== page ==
Medieval drawing of a guy chilling out under a tree next to a fiery salamander, like you do

Monster of the Week: Salamander


Well, this post is a little different from some of my past entries on real animals, like spiders or tarantula hawks – those posts are about real-life traits of real-life animals that happen to be monstrous. This post is about a made-up trait of a real-life animal.

That’s right. I’m putting salamander myths in the hot seat.

There’s a longstanding myth that salamanders can survive very hot temperatures – or even handle being on fire without breaking a sweat. Sometimes the legend goes as far as to say that salamanders are born of fire.

This myth shows up all over pop culture. Look at Charmander, a “fire lizard” Pokémon – we’ll let the lizard vs. amphibian issue slide, because that’s pretty low on Pokémon’s suspension of disbelief scale. Harry Potter’s Fantastic Beasts and Where to Find Them (the book, not movie) states that salamanders live in fire. That’s only one of many fantasy stories to borrow this idea, and it’s far from the first. Likewise, many fantasy games include fiery salamanders as enemies – the very first edition of Dungeons and Dragons, for example, says that their human-lizard hybrid salamanders are from the elemental plane of fire.

So where does the story come from?

The earliest recorded culprit is Pliny the Elder. He’s one of the usual suspects for weird monster legends that trace back to the first century AD. Pliny actually recorded some zoological observations that were ahead of his time – for example, he correctly identified that salamanders were different from lizards. However, he put creatures like gryphons and cyclopes in his Natural History alongside, you know, giraffes, lions, and other things you might actually expect to see at a zoo.

You can see how that might have caused some confusion.

The Romans are far from the only ancient culture to associate salamanders with fire, though. Several centuries before Pliny made these claims, Aristotle confirmed that fire-proof salamanders were a rumor among Greeks at the time. The Talmud also claims that salamanders are born from fire, and their blood can be used as a ward against burning.

But let’s get back to those Greeks, because another one of their early philosophies added fuel to the fire – uh, so to speak.

You may be familiar with the ancient Greek idea that all matter is composed of four elements – earth, air, fire, and water. It’s another theme that’s absolutely everywhere in pop culture. Well, that philosophy was still going strong during the Renaissance many years later. A sixteenth century alchemist named Paracelsus decided that there’s a single elemental being that embodies the traits of each elemental force. Earth had gnomes, air had sylphs, water had undines.

For fire, it was salamanders.

Now, salamanders have the unique distinction among that group of also being real animals. As opposed to, say, lawn ornaments, or spear-wielding fish girls.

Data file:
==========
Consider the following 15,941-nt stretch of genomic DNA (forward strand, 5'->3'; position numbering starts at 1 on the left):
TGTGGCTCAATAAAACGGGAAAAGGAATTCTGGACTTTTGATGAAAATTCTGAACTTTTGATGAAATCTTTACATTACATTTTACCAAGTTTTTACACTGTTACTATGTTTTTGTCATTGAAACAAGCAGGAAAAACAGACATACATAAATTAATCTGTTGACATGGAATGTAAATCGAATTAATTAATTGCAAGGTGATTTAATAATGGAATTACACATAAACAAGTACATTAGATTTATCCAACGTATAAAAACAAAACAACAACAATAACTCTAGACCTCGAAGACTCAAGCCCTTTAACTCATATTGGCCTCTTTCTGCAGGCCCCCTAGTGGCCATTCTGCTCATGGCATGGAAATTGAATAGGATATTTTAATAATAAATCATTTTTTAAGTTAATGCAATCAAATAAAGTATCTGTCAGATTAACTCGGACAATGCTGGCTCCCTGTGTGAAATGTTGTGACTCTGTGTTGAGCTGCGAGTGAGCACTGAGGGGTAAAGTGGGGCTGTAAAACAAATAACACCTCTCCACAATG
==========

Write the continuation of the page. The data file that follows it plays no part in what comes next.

But that wasn’t necessarily an advantage for living, breathing salamanders.

The scientific method may have been a long way off, but the curious minds of the medieval and Renaissance eras had gotten as far as the “experiment” part. That meant people tossing innocent amphibians into the flames to see if they really could survive in fire.

Presumably, some did. For a few seconds.

You might think this kind of thing would dispel the myths, but they stayed strong. Even Leonardo da Vinci claimed that salamanders could sustain themselves off of fire instead of, you know, a digestive system.

Why did these myths stick around for so long?

In part, it could just be that the cultural stories about salamanders have been around so long that they stayed around. Even now, when we have scientific evidence that salamanders are normal amphibians and not magic fire spirits, we suspend disbelief to tell fantasy stories about them.

But until more critical scientific methods came about, plenty of observers actually thought they had evidence of fire-dwelling salamanders. The most likely origin of the story comes from salamander real estate practices: they like to hang out in rotting logs. You know – the kind that you might decide to burn if you were making a campfire.

People picked up these logs and didn’t see the camouflaged, sleeping amphibians. Set the house on fire? They’re going to come running out.

As far as the fire-builders knew, the salamanders really did appear from the flames.

So… good thing we’ve got that scientific method thing, or we might still be chucking them into bonfires.

Salamanders aren’t really monstrous in a philosophical sense – either in real life or in their fiery mythical incarnations – but the myths sure are strange and exciting. It’s a nice change of pace to have a supposedly mythical creature around that you can really go out and look at, even if you won’t see it doing anything supernatural. Kind of like the cats have nine lives thing turned up a notch.

What? Not all of these posts have to be scary. Sometimes it’s nice to appreciate our species’s ability to find magic in the mundane. Or condemn our ancestors’ pre-scientific superstitions and tall tales.

Take your pick.

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